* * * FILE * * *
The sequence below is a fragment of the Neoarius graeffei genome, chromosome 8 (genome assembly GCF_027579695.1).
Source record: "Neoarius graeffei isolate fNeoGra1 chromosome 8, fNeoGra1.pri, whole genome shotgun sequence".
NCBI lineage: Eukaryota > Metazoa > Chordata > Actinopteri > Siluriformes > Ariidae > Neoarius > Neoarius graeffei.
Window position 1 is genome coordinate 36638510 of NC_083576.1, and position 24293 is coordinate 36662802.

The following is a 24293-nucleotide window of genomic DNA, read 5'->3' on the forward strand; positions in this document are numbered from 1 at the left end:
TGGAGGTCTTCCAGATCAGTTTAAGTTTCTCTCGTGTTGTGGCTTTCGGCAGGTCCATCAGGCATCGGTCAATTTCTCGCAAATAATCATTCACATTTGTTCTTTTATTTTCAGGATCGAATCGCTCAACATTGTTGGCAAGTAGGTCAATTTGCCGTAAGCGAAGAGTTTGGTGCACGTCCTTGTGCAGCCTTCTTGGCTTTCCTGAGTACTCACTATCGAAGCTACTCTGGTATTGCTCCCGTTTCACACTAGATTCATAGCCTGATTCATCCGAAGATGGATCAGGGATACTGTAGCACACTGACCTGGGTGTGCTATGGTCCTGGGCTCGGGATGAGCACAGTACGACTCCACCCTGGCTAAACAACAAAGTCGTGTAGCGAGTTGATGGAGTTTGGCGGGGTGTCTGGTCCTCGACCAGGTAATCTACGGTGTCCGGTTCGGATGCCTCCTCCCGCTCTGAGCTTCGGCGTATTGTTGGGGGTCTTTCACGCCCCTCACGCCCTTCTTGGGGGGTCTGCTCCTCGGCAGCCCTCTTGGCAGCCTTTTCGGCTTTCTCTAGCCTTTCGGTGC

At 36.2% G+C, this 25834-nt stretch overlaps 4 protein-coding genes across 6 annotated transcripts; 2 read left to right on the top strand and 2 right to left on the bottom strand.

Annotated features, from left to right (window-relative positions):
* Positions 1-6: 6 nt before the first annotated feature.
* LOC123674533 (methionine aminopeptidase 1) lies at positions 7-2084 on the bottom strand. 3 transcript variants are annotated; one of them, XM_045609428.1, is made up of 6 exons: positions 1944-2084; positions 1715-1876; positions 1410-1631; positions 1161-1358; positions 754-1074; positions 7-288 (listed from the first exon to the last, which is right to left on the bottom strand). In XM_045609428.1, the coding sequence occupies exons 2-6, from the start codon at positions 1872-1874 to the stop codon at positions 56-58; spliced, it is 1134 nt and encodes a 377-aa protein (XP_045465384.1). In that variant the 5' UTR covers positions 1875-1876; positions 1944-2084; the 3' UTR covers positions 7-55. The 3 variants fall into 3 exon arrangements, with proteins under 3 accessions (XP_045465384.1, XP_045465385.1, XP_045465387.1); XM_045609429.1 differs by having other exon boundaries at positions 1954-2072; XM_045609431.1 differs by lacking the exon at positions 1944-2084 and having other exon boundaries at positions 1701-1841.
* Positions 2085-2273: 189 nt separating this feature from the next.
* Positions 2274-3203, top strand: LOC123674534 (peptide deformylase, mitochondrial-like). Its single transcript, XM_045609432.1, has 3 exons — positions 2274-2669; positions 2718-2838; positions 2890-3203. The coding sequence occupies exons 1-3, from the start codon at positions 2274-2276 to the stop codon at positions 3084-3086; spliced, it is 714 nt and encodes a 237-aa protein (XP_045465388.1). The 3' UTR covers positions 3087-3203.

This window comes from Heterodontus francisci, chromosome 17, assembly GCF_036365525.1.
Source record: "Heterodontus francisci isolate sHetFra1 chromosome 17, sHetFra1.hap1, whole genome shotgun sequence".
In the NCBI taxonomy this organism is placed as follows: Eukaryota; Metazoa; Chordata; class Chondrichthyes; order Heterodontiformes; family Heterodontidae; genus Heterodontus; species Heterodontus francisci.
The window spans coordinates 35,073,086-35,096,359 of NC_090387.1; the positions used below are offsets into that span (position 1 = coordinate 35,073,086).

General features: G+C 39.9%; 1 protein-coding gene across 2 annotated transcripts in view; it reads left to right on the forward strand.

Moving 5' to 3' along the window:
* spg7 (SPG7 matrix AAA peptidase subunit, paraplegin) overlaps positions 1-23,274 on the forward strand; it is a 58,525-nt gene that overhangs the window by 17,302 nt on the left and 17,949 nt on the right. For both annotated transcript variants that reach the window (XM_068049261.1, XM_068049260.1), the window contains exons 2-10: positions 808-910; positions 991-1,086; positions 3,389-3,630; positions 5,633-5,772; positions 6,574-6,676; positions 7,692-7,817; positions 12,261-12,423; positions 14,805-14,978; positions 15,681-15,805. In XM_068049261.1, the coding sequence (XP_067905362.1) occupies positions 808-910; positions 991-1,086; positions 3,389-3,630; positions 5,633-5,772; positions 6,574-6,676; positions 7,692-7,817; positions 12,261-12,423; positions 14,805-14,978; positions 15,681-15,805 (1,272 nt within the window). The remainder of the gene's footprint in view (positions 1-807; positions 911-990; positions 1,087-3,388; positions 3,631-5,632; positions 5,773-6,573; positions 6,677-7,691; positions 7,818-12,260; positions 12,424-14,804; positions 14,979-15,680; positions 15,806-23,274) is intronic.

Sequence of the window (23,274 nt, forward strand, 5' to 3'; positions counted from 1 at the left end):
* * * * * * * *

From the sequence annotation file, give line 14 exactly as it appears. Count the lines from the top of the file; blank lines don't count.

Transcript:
Source record: "Heterodontus francisci isolate sHetFra1 chromosome 17, sHetFra1.hap1, whole genome shotgun sequence".